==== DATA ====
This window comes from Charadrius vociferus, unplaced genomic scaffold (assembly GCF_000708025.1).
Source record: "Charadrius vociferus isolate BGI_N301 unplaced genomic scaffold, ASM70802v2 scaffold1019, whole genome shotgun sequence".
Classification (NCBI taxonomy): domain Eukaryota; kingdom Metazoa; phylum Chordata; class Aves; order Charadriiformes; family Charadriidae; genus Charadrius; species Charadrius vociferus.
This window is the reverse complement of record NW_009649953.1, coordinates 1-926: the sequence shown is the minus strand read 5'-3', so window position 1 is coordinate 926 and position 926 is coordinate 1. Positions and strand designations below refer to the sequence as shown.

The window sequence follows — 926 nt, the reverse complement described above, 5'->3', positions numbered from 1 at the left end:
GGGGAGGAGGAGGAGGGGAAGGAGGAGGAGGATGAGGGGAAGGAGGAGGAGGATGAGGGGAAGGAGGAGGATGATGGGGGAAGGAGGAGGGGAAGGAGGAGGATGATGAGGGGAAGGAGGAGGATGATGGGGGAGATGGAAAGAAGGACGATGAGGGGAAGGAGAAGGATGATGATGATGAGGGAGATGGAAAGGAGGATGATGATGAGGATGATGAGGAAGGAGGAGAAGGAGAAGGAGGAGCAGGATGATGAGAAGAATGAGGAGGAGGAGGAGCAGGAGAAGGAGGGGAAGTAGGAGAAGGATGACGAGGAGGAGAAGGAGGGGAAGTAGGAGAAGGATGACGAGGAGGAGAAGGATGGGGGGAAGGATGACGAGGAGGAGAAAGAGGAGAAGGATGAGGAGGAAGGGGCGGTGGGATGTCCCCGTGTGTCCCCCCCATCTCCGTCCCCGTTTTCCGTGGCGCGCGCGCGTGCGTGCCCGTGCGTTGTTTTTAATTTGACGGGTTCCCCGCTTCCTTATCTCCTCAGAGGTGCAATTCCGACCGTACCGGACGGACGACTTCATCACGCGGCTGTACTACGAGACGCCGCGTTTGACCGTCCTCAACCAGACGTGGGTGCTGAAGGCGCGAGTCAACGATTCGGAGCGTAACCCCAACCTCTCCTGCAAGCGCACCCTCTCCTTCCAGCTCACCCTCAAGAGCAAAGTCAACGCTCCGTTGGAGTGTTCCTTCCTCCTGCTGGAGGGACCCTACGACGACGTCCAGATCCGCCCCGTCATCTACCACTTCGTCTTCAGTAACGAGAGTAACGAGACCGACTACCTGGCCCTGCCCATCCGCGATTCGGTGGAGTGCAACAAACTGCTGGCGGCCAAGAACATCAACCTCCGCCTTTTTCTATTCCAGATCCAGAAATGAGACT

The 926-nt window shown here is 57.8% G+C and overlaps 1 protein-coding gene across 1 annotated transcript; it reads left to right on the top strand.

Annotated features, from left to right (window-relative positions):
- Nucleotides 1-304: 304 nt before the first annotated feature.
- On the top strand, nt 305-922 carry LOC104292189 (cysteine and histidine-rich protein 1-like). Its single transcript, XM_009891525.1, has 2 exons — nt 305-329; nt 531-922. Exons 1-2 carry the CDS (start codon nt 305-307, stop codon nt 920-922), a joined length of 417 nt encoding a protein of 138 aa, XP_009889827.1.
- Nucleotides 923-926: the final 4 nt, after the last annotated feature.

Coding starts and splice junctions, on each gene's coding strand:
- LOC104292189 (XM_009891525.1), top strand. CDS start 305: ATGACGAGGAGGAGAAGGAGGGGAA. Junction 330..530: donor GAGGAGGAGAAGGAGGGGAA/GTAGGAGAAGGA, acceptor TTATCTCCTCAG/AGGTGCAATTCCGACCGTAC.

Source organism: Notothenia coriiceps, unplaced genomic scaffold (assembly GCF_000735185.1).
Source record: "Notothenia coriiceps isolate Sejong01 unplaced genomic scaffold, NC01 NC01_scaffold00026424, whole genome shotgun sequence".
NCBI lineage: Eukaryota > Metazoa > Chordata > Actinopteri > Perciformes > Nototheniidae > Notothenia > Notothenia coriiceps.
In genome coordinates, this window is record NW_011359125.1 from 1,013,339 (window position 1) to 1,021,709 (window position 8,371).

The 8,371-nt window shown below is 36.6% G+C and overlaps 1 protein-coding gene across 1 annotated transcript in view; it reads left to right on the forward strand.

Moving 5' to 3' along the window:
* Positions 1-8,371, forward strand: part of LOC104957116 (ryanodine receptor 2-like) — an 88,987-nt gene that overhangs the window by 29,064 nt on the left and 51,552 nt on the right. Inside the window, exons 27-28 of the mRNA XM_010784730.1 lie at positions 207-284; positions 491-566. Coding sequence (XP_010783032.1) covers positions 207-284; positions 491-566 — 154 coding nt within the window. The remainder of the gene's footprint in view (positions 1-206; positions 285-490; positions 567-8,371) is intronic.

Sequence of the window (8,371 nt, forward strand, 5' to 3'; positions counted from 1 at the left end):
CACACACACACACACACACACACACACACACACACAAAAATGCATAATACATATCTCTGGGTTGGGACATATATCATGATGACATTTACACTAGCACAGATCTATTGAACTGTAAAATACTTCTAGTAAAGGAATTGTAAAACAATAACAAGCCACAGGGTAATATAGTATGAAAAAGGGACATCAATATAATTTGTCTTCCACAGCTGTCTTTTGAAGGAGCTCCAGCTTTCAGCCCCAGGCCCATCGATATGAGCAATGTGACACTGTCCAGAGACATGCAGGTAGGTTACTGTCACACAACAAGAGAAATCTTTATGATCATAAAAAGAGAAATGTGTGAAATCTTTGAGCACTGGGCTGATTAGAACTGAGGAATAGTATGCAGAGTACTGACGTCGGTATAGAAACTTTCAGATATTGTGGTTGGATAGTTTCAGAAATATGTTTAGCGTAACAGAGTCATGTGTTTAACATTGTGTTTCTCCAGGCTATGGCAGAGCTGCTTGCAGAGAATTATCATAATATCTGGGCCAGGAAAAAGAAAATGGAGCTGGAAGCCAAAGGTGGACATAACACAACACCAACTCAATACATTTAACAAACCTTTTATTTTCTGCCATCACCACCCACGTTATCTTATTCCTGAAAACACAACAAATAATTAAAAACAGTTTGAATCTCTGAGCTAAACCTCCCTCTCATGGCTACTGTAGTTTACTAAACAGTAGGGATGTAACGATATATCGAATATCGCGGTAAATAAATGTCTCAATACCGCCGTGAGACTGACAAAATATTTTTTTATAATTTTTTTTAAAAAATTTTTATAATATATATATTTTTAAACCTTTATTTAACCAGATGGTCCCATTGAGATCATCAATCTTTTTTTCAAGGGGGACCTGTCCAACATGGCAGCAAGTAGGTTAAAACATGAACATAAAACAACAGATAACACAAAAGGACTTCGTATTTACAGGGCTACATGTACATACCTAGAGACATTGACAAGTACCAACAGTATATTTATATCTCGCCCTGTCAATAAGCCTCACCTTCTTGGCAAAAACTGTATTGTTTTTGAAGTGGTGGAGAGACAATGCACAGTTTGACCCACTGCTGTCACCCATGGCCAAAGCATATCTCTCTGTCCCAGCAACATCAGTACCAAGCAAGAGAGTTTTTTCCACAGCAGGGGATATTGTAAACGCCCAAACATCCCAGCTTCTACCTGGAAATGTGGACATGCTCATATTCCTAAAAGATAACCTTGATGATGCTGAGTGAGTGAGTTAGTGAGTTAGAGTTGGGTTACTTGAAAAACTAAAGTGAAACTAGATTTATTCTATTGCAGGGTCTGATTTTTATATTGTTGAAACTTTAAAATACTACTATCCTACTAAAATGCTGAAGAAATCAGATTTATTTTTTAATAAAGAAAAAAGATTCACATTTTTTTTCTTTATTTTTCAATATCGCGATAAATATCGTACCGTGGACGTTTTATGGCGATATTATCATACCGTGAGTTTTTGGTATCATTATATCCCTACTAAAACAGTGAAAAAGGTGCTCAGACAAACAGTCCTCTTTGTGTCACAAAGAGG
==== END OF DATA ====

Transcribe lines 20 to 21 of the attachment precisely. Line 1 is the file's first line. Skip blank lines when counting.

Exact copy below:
* Positions 1-8,371, forward strand: part of LOC104957116 (ryanodine receptor 2-like) — an 88,987-nt gene that overhangs the window by 29,064 nt on the left and 51,552 nt on the right. Inside the window, exons 27-28 of the mRNA XM_010784730.1 lie at positions 207-284; positions 491-566. Coding sequence (XP_010783032.1) covers positions 207-284; positions 491-566 — 154 coding nt within the window. The remainder of the gene's footprint in view (positions 1-206; positions 285-490; positions 567-8,371) is intronic.

Sequence of the window (8,371 nt, forward strand, 5' to 3'; positions counted from 1 at the left end):